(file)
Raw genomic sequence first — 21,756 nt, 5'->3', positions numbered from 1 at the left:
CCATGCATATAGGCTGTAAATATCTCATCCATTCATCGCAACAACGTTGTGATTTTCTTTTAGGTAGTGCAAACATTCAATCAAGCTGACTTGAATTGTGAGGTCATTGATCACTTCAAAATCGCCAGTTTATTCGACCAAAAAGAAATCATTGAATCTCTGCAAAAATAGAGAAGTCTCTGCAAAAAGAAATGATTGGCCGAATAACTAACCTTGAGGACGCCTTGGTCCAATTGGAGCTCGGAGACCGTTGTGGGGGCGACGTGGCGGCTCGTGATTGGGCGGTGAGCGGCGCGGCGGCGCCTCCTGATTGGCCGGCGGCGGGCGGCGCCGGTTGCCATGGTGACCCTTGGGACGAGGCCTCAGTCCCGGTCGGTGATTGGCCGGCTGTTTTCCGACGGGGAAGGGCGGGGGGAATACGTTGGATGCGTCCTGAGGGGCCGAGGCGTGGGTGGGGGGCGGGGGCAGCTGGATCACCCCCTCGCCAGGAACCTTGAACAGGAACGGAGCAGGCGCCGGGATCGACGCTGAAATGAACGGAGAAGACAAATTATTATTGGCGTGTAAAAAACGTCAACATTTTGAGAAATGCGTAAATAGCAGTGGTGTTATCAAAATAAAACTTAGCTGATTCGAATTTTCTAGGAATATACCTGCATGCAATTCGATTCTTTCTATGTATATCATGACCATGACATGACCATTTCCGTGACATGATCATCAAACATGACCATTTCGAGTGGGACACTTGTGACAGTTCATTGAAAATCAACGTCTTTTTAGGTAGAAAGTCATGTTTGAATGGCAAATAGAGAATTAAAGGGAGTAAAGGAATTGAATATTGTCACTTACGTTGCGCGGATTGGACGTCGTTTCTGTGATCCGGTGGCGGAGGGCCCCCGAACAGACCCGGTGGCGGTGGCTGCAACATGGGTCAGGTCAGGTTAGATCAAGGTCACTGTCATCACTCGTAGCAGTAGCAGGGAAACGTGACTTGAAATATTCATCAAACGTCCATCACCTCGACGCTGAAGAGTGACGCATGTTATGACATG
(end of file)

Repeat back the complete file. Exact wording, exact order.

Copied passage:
Raw genomic sequence first — 21,756 nt, 5'->3', positions numbered from 1 at the left:
CCATGCATATAGGCTGTAAATATCTCATCCATTCATCGCAACAACGTTGTGATTTTCTTTTAGGTAGTGCAAACATTCAATCAAGCTGACTTGAATTGTGAGGTCATTGATCACTTCAAAATCGCCAGTTTATTCGACCAAAAAGAAATCATTGAATCTCTGCAAAAATAGAGAAGTCTCTGCAAAAAGAAATGATTGGCCGAATAACTAACCTTGAGGACGCCTTGGTCCAATTGGAGCTCGGAGACCGTTGTGGGGGCGACGTGGCGGCTCGTGATTGGGCGGTGAGCGGCGCGGCGGCGCCTCCTGATTGGCCGGCGGCGGGCGGCGCCGGTTGCCATGGTGACCCTTGGGACGAGGCCTCAGTCCCGGTCGGTGATTGGCCGGCTGTTTTCCGACGGGGAAGGGCGGGGGGAATACGTTGGATGCGTCCTGAGGGGCCGAGGCGTGGGTGGGGGGCGGGGGCAGCTGGATCACCCCCTCGCCAGGAACCTTGAACAGGAACGGAGCAGGCGCCGGGATCGACGCTGAAATGAACGGAGAAGACAAATTATTATTGGCGTGTAAAAAACGTCAACATTTTGAGAAATGCGTAAATAGCAGTGGTGTTATCAAAATAAAACTTAGCTGATTCGAATTTTCTAGGAATATACCTGCATGCAATTCGATTCTTTCTATGTATATCATGACCATGACATGACCATTTCCGTGACATGATCATCAAACATGACCATTTCGAGTGGGACACTTGTGACAGTTCATTGAAAATCAACGTCTTTTTAGGTAGAAAGTCATGTTTGAATGGCAAATAGAGAATTAAAGGGAGTAAAGGAATTGAATATTGTCACTTACGTTGCGCGGATTGGACGTCGTTTCTGTGATCCGGTGGCGGAGGGCCCCCGAACAGACCCGGTGGCGGTGGCTGCAACATGGGTCAGGTCAGGTTAGATCAAGGTCACTGTCATCACTCGTAGCAGTAGCAGGGAAACGTGACTTGAAATATTCATCAAACGTCCATCACCTCGACGCTGAAGAGTGACGCATGTTATGACATG